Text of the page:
Following my recent blogs right here on The Huffington Post about the monarchy, I was invited by the UCL debating society to participate in their debate on the monarchy this week.
I shared a platform with Graham Smith - Chief Executive of Republic, Professor Robert Hazell
- Professor of Government and the Constitution at UCL and founder and director of the UCL Constitution Unit and Robert Jobson - The official royal commentator for US network NBC, ITN News and Daybreak.
The motion to abolish the monarchy won the vote in the end and sense won out.
As this platform was afforded to me through the opportunity The Huffington Post has given me to share my thoughts with an audience, I thought it'd be nice to share my speech to the UCL Debating Society with through The Huffington Post. So you can read it below:
"Good evening everyone, and thank you for having me here today. I'd like to take a moment to thank my esteemed and knowledgeable colleagues sharing the platform with me here and to pay special thanks to the UCL debating society for inviting me.
Firstly, I'd like to ask if you'd indulge me a small, special dispensation if I may? This is my first formal debate so, whilst the rules allow for interjections I'd be grateful if I'm allowed to make it through and then deal with your points once the debate is open. I know right, bloody amateurs!
There's some pretty horrible things happening in the world right now. We're in the midst of a double-dip recession, Europe looks increasingly unstable and tensions in the middle east are increasing to such a level to turn one's hair even more grey.
Let's not pretend that there's not genuine human suffering happening abroad and here in Britain and also in fact just a short walk from this very room.
It therefore seems almost perverse that all of us are here in this room having a debate about something that seemingly has such little impact on our lives, such as the monarchy.
However, the reason this debate is important for me, is that whilst increasingly conversations about what kind of society we want are put on the back burner behind what kind of society we can afford, principles remain important.
On top of that, we've been subject to a three year PR assault from the royal family and their supporters, they've been putting their case forward unfettered and without press or media scrutiny since the engagement was announced, so if this debate is so unimportant well I can only respond with the rather grown up answer of 'they started it'.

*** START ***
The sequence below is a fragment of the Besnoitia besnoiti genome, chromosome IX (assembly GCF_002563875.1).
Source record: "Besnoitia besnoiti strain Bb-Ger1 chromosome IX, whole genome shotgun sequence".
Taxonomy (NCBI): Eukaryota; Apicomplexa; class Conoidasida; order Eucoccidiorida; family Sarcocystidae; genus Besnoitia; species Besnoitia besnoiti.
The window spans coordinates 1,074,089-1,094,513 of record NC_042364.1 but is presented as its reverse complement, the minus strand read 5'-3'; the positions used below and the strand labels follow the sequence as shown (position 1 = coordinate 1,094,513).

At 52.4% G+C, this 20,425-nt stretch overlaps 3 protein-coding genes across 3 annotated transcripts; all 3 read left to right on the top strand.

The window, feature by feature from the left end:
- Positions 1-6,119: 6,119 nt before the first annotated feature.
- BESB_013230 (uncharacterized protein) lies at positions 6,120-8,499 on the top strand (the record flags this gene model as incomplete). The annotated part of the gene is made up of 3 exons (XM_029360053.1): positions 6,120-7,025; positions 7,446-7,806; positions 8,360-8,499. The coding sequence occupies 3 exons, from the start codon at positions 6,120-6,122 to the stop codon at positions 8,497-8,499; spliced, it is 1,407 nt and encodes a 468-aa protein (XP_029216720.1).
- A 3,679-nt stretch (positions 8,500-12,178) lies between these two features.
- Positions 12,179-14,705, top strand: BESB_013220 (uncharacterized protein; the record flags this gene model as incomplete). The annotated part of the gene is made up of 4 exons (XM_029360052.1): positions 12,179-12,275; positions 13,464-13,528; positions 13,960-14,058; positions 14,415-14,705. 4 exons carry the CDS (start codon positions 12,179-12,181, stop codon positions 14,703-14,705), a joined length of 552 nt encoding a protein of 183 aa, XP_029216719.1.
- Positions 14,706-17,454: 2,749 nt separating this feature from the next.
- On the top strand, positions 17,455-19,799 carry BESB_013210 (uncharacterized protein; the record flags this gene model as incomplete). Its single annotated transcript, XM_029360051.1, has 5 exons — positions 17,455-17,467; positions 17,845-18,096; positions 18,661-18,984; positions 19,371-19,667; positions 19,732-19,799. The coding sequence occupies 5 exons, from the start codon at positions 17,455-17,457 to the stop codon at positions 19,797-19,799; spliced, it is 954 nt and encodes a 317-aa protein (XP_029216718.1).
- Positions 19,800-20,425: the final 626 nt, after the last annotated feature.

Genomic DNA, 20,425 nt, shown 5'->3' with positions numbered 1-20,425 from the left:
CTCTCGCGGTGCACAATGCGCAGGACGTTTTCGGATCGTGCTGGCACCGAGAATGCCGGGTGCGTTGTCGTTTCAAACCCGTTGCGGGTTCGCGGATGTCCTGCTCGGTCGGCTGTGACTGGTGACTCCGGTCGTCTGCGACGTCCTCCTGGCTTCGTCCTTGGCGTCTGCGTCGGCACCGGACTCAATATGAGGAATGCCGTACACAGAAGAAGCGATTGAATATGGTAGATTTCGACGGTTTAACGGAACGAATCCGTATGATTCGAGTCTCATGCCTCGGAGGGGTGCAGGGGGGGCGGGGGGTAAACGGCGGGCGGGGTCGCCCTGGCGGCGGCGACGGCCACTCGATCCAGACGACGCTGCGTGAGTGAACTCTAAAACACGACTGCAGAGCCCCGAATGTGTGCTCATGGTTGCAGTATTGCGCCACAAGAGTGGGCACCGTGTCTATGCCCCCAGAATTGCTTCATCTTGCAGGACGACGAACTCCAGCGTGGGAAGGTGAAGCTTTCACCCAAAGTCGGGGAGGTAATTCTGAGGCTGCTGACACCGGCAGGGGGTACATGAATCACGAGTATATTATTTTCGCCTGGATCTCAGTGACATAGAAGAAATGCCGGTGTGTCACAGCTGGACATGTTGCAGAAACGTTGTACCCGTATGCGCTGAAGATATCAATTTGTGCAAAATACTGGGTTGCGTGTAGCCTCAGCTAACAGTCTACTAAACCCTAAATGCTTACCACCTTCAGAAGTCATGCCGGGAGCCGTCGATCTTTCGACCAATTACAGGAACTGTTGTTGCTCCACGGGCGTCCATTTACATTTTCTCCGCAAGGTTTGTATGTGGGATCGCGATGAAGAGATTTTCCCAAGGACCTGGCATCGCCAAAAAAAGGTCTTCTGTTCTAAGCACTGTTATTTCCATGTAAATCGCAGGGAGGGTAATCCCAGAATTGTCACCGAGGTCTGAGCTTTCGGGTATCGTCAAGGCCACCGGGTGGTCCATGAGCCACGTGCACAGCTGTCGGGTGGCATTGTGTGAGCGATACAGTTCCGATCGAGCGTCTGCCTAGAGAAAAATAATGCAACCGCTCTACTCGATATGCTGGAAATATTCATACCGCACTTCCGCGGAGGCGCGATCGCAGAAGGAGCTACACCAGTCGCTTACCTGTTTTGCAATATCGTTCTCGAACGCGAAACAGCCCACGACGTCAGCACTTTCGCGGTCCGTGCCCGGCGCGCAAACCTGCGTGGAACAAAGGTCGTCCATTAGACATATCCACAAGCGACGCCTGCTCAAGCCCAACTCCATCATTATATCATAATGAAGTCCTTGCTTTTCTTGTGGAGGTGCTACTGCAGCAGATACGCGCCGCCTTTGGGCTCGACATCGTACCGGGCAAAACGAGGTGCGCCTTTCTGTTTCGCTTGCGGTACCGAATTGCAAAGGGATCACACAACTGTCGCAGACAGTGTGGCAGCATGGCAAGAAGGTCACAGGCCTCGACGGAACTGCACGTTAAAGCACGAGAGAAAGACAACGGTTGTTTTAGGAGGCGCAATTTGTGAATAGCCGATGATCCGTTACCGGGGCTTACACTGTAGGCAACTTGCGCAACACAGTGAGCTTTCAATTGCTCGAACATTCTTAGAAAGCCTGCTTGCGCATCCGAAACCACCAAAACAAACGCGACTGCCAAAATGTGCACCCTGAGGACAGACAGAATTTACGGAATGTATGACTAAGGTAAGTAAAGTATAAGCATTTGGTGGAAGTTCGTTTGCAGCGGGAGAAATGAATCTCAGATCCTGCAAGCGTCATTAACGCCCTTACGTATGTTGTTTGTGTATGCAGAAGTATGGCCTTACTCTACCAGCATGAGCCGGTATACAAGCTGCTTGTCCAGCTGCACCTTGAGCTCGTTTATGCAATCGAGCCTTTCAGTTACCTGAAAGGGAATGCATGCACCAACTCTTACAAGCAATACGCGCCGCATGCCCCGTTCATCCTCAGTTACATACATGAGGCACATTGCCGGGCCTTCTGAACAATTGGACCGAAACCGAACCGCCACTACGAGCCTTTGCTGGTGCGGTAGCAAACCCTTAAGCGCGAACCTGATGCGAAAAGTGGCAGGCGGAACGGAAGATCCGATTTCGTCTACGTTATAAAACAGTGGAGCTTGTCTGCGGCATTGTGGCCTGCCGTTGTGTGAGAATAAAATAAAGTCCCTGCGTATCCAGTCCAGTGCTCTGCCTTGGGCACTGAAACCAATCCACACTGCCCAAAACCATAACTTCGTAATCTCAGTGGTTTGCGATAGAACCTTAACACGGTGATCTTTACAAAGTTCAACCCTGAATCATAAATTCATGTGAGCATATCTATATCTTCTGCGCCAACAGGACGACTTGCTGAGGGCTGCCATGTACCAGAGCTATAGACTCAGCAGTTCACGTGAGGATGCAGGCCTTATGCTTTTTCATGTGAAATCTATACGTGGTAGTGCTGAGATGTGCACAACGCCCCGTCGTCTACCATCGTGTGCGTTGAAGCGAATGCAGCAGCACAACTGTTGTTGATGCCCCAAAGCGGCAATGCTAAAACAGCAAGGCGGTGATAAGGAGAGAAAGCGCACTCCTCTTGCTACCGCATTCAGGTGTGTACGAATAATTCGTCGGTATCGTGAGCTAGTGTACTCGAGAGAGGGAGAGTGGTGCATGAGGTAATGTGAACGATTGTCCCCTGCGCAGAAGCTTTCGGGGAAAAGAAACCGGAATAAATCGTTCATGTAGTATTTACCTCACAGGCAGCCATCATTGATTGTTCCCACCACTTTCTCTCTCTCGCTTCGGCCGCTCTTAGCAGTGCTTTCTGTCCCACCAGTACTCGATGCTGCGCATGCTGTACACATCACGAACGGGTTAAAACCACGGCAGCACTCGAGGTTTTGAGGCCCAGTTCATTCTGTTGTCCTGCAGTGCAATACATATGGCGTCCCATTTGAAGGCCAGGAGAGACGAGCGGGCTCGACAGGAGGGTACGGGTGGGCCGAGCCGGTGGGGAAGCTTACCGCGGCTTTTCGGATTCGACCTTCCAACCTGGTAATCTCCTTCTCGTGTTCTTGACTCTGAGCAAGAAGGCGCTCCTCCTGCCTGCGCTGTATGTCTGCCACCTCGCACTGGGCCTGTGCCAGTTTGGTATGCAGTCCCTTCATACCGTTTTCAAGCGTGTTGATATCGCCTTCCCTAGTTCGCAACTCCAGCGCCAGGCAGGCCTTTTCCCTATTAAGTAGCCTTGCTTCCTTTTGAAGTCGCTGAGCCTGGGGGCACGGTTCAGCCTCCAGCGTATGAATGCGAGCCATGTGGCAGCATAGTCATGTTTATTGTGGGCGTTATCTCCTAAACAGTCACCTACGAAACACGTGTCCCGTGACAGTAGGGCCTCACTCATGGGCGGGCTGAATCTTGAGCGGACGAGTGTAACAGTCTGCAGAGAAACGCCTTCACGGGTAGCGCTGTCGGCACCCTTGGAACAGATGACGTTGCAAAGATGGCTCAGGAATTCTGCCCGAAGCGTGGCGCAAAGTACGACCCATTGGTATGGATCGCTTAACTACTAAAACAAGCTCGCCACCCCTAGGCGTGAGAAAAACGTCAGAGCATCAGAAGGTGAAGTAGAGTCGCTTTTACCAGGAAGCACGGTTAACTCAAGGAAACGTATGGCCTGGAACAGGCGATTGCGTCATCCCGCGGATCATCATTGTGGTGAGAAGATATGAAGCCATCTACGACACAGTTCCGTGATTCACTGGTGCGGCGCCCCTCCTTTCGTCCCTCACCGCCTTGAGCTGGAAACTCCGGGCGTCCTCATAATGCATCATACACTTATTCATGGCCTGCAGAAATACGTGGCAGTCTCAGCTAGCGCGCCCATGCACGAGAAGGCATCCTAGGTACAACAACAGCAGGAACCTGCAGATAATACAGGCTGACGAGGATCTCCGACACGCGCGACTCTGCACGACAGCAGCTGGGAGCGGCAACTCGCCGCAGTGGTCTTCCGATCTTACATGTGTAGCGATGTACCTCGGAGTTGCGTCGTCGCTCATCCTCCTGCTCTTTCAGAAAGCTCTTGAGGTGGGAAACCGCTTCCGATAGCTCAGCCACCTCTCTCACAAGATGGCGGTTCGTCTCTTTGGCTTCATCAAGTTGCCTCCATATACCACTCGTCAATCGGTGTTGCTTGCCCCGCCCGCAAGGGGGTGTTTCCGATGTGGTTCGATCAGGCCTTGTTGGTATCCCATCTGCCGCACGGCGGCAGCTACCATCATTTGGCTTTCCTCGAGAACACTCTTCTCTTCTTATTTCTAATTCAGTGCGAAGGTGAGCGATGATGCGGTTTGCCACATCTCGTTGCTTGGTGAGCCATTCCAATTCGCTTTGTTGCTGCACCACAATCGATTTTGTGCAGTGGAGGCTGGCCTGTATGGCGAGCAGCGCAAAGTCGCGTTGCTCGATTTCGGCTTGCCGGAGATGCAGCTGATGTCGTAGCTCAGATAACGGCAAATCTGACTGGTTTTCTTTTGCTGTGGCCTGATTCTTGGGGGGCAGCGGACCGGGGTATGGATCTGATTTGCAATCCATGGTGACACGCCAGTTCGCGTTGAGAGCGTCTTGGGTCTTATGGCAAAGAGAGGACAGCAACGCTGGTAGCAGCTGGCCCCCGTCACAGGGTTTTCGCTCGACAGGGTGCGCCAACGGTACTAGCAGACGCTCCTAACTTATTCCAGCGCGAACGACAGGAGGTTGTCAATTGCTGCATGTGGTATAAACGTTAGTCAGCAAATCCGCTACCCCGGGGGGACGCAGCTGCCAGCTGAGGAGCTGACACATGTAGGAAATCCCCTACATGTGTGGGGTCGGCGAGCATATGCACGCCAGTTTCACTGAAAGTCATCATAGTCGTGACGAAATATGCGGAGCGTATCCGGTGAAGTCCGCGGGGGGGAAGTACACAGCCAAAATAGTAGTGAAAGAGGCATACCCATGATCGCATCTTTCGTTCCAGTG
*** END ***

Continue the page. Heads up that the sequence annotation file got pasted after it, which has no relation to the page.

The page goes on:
I'm not going to lie, as a republican it has been a tough couple of years. With the wedding and the jubilee and the double-edged sword of our incredibly successful Olympic and Paralympic team meaning that celebrating the achievements of our fellow Britons was followed each time with a celebration in song of a monarchy, let me tell you even by my own boundless capacity for grumpiness, it's not been easy.
So, you'd think that when I sat down to think about what I'd say tonight it would be easy, all those arguments that have formed with every unbalanced hour of BBC broadcasting, with every article that dehumanises a newly married young woman as nothing more than an incubator, with every apology from a journalist who accidentally did his job for a change and actually reported how an un-elected Elizabeth seeks to influence our elected representatives. It should be a doddle. However, it hasn't been, I simply didn't know where to start. There are just too many arguments against monarchy for me to make within my seven minutes, so today I have decided to focus on just two of those arguments.
Firstly that monarchy is in practical terms a poor system for choosing a Head of State, but most importantly my argument and indeed, my entire view of the monarchy is based on principle, and on principle having a monarchy is just bloody wrong.